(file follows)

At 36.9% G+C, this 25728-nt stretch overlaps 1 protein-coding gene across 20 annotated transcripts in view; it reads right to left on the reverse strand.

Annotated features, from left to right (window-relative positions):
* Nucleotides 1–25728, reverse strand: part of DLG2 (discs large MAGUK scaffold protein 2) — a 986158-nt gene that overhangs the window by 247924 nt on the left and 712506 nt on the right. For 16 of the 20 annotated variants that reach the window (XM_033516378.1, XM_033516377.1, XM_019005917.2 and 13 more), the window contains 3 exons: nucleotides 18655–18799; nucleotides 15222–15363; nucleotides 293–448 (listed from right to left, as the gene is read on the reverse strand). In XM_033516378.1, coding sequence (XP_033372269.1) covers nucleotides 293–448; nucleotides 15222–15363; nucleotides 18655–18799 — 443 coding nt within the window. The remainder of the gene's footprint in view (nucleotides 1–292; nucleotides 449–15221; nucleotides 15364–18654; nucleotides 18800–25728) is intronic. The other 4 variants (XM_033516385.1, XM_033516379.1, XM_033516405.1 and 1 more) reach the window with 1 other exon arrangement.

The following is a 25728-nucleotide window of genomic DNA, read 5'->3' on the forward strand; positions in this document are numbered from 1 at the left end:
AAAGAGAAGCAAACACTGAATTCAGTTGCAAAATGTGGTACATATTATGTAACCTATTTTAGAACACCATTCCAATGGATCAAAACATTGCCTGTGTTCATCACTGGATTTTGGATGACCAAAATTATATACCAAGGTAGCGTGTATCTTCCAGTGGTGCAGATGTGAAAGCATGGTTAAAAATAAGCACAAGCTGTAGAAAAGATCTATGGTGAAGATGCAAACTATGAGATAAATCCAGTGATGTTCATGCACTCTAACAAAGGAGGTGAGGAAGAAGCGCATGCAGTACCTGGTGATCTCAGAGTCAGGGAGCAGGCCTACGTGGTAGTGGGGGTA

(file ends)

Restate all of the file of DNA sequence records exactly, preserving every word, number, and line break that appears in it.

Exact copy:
At 36.9% G+C, this 25728-nt stretch overlaps 1 protein-coding gene across 20 annotated transcripts in view; it reads right to left on the reverse strand.

Annotated features, from left to right (window-relative positions):
* Nucleotides 1–25728, reverse strand: part of DLG2 (discs large MAGUK scaffold protein 2) — a 986158-nt gene that overhangs the window by 247924 nt on the left and 712506 nt on the right. For 16 of the 20 annotated variants that reach the window (XM_033516378.1, XM_033516377.1, XM_019005917.2 and 13 more), the window contains 3 exons: nucleotides 18655–18799; nucleotides 15222–15363; nucleotides 293–448 (listed from right to left, as the gene is read on the reverse strand). In XM_033516378.1, coding sequence (XP_033372269.1) covers nucleotides 293–448; nucleotides 15222–15363; nucleotides 18655–18799 — 443 coding nt within the window. The remainder of the gene's footprint in view (nucleotides 1–292; nucleotides 449–15221; nucleotides 15364–18654; nucleotides 18800–25728) is intronic. The other 4 variants (XM_033516385.1, XM_033516379.1, XM_033516405.1 and 1 more) reach the window with 1 other exon arrangement.

The following is a 25728-nucleotide window of genomic DNA, read 5'->3' on the forward strand; positions in this document are numbered from 1 at the left end:
AAAGAGAAGCAAACACTGAATTCAGTTGCAAAATGTGGTACATATTATGTAACCTATTTTAGAACACCATTCCAATGGATCAAAACATTGCCTGTGTTCATCACTGGATTTTGGATGACCAAAATTATATACCAAGGTAGCGTGTATCTTCCAGTGGTGCAGATGTGAAAGCATGGTTAAAAATAAGCACAAGCTGTAGAAAAGATCTATGGTGAAGATGCAAACTATGAGATAAATCCAGTGATGTTCATGCACTCTAACAAAGGAGGTGAGGAAGAAGCGCATGCAGTACCTGGTGATCTCAGAGTCAGGGAGCAGGCCTACGTGGTAGTGGGGGTA